With "Ajax in Action" out of press, the commando will now be able to drastically accelerate its evangelization process. The word is spreading that this book is a tremendously useful field guide specially written for developers in the trenches waiting for the killer solution that will help them build cutting-edge web applications of unprecedented quality. After showing how to switch from traditional to Ajax web development, the authors present the core techniques underlying Ajax as well as a couple design patterns and how these fit into the Ajax development model. Furthermore, the book also contains great best practices that can considerably enhance the user experience and that teach you how to design Ajax applications with security and performance in mind. The second part of the book is fully dedicated to presenting five hardcore examples (live search, etc.) whose main goal is to provide developers with ready-to-use off-the-shelf Ajax components that can be seamlessly integrated into any web application.
Whether you are frustrated by low tech web development or you are willing to discover how the potential of Ajax is greater than the sum of its parts, swallow this 600 pages bible and join the commando now.
This is really two books in one: first, it's a look at the Ajax technologies and prescriptions for their effective use. There are detailed discussions of relevant design patterns and of strategies for designing usable and secure applications. There are substantial discussions of a number of Ajax frameworks, libraries, and development tools, as well as developer features of Web browsers that you've probably never learned about but can't live without.
The second half of the book is a cookbook, with detailed blueprints for concocting your own versions of several Ajax showcases: dynamic double combo boxes, typeahead select boxes, and Web portals with selectable, draggable portlets. There are even recipes for assembling standalone Ajax applications that use existing third-party Web services as a back-end. The cookbook builds on the earlier parts of the book by applying the design patterns and refactoring techniques therein described.
If you're serious about helping to revolutionize the Web, you need this book.
<pre>Review by : John Wetherbie Rating : 8 horseshoes</pre> Ajax In Action is a code-driven introduction to the collection of technologies and techniques that are known as Ajax. The book has many code examples and the last five chapters take you through the development of some Ajax applications including combo boxes, type-ahead help, and adding Ajax to a portal site.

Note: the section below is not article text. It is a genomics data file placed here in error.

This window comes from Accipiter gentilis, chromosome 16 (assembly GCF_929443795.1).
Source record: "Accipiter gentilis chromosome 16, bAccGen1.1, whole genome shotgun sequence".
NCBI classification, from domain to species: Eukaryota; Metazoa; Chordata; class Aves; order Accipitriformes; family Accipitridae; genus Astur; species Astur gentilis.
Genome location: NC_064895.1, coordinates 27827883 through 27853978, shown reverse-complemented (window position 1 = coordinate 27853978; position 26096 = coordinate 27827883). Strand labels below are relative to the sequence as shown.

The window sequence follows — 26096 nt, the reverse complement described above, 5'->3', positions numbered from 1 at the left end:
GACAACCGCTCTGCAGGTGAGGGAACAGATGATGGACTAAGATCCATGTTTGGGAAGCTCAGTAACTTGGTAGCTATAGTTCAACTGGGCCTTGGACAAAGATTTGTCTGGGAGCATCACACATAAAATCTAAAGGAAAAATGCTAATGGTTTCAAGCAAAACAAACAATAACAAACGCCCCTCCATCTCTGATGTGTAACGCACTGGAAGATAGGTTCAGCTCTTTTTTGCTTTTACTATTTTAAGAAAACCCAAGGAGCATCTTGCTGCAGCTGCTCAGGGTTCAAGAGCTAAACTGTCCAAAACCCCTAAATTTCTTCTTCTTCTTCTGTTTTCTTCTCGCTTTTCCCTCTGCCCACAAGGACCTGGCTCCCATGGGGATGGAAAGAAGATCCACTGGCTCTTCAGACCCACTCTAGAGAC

I received a complimentary copy of this book for review.
Keeping with the real project theme, there is information throughout on refactoring and design patterns. The authors present low level coding idioms as well. All this creates a language for coding Ajax applications. The second half of the book walks you through the entire development process for five sample applications.
The book targets a wide audience range, from enterprise developers to self-taught scripters. Basic concepts are explained concisely for newcomers and experienced developers may skim certain sections. However these sections are a very small part of the 600+ page book.
And the book even has a screenshot of JavaRanch! I was expecting a good book when I saw Bear and Ernest's comments on the back. But it still managed to exceed my expectations!
Originally posted by Sasi Kanth: Hi, What this covers most? Is Ajax technology is same for java ,.net and the remaining server side languages.
When you look at the projects in this book, you will see that the server side code is not very involved (we designed it this way), it performs basic actions that anyone from any language can follow. A lot of times we are returning a dynamic xml file or a simple string. The explainations are easy to follow and it will give you a great background on how to implement Ajax. Over on the sandbox on manning for the book ( http://www.manning-sandbox.com/forum.jspa?forumID=179 ), I see people posting responses saying that one person says the double combo running in php and another has it in Java, and another has it in cold fusion. Just that alone makes me see the power that Ajax has that the same client side code does not care what is behind the brains of the data gathering.
Ajax seems scary to a lot of people, but Dave and I put a lot of time in the book to eliminate this fear and make it as easy as possible to get an Ajax component running on your web site.